Tarndeep Pannu writes, The DART Mainstage talkback is an integral part of the mandate of our Dramatic Arts degree. It brings the praxis element of theatre, the...
By Alex Jackson
“A queer and trans-gender guide to help the survival of the quirkiest!” That’s how upcoming graduates of Brock’s Dramatic Arts Department describe their performance piece about LGBTQ issues, Awkward and Uncomfortable, coming out to Brock University on April 16th! Students in the fourth-year class DART 4F56 have been working very hard since September developing this original piece that dives into the difficult, inconvenient truth of how society perpetuates negative gender and queer-based stereotypes.
Professor Gyllian Raby teaches the class and has been working with student Sean Rintoul as assistant director. Rintoul, who is also a fellow DARTcritic, took some time out of the production’s technical rehearsals to offer insights on the show:
Alex: Getting to the easy question first, what is this piece of theatre?
Sean: The only thing I could say, it is a mash-up of different styles of theatre. I call it immersive theatre with mix of physical theatre, live music, spoken word poetry, and sprinkles of Brecht.
Alex: Why Brecht?
Sean: We have to subvert a lot of tropes that we bring up. A lot of plays in fringe festivals tend to victimize the queer population. We’re trying to draw attention to that with a bit of Brecht… we are not trying to stage stereotypes; we’re trying to stage fully fleshed out characters that have multiple levels of conflict.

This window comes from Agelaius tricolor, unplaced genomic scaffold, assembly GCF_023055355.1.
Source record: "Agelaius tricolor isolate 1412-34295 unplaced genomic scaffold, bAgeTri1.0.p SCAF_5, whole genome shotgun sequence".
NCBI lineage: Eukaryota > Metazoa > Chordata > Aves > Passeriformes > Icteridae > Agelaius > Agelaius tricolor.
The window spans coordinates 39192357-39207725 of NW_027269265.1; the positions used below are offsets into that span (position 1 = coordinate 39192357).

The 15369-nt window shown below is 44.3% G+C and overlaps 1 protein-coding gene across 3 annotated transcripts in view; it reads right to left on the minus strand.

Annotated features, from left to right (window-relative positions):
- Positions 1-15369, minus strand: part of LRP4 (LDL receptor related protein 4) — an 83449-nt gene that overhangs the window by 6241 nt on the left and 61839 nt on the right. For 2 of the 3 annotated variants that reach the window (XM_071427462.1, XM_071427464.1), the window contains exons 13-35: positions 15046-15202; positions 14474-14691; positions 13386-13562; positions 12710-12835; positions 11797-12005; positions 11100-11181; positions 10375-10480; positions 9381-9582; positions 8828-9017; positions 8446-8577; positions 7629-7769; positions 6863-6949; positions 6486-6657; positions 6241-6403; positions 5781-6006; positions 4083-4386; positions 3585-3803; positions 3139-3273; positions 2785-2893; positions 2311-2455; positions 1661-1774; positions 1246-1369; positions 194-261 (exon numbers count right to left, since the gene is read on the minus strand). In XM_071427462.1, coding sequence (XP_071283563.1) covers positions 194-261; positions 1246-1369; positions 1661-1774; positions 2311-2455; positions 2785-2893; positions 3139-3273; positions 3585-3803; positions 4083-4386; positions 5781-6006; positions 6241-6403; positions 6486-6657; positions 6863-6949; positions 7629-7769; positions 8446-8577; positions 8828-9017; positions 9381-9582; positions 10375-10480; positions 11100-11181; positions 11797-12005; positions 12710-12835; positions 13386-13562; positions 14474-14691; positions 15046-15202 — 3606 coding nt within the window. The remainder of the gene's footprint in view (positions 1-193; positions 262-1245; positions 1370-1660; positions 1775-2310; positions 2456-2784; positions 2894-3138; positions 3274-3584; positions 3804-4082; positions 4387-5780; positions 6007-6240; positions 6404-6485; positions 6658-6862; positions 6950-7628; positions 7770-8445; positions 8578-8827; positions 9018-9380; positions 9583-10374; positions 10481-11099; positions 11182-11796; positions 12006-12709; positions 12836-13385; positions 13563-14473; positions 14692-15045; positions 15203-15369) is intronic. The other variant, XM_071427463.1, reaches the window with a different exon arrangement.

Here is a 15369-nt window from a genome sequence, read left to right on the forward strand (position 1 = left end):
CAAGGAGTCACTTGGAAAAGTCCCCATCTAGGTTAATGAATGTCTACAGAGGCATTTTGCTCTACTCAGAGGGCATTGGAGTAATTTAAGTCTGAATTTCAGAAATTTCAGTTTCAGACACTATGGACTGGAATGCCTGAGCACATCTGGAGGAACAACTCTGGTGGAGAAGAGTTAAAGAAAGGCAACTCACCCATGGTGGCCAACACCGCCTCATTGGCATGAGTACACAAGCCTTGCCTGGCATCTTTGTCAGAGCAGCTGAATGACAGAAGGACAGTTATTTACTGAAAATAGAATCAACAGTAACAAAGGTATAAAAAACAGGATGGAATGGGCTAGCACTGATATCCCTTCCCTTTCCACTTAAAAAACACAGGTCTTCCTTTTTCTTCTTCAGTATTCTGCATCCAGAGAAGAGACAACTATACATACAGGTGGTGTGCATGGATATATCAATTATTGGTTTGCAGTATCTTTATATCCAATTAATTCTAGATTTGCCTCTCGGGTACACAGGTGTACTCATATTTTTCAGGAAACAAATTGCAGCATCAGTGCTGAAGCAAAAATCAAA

Alex: How long have you been working on this particular piece?
Sean: We did 12 weeks altogether… six weeks starting at the beginning of the year, in September to October, but then we had to take a break for the [DART] Mainstage. We created a workshop performance that was closed to the public and invited Gyllian’s scholarly friends. Also called Awkward and Uncomfortable, it was much, much shorter [than the final piece], and we got a lot of feedback on that. We came back after the Mainstage in January, looked at the feedback we got, did some rewrites, another round of improvs, and really developed some of the characters that were sponsored by our audience. We also shifted some characters that weren’t really aiding the story we were trying to tell.
Alex: What do you people to leave with after seeing the show?
Sean: We want people to leave with the fact that it’s not just queer people that struggle with identity — it’s everyone at some point in their lives struggling with who we are. Everyone is trying to figure out who they are as they get older. Especially when you’re around the age of 8-10 years old, there is that question of Am I a boy or a girl?. That’s an important issue. I would say one of the core issues we’re touching on especially is trans politics and queer politics. Because of these politics and because of trans theory and queer theory, there is a new wave of human rights these days. Gay rights were back in the ’80s, and that was a huge deal, but queer identity is the new thing. As one of our characters, Eris says, it’s a changing world.
Alex: Can you give an impression of the plot and setting; and your goals for the piece?
Sean: It’s about an imaginary queer bar in St. Catharines and about the battle for safe space for queer people to go to. It also touches the conflict on trying to pass in a heteronormative society. We recognize that identity is such an important issue to look at, surpassing orientation. It’s at the political forefront right now. We really want to represent the queer community as individuals, not victims, as everyday individuals that have multiple layers of conflicts of their own, and we want to stage them as people — not as people that have problems, just other people.
Alex: Anything else you’d like to tell the Niagara community about Awkward and Uncomfortable?
Sean: There’s lots going on at 7 o’clock, so don’t be late!
Come along on the characters’ journey of self-discovery on April 16th-18th at 7 pm in ST107 (Studio Theater), Schmon Tower, Brock Campus. Pay what you can!
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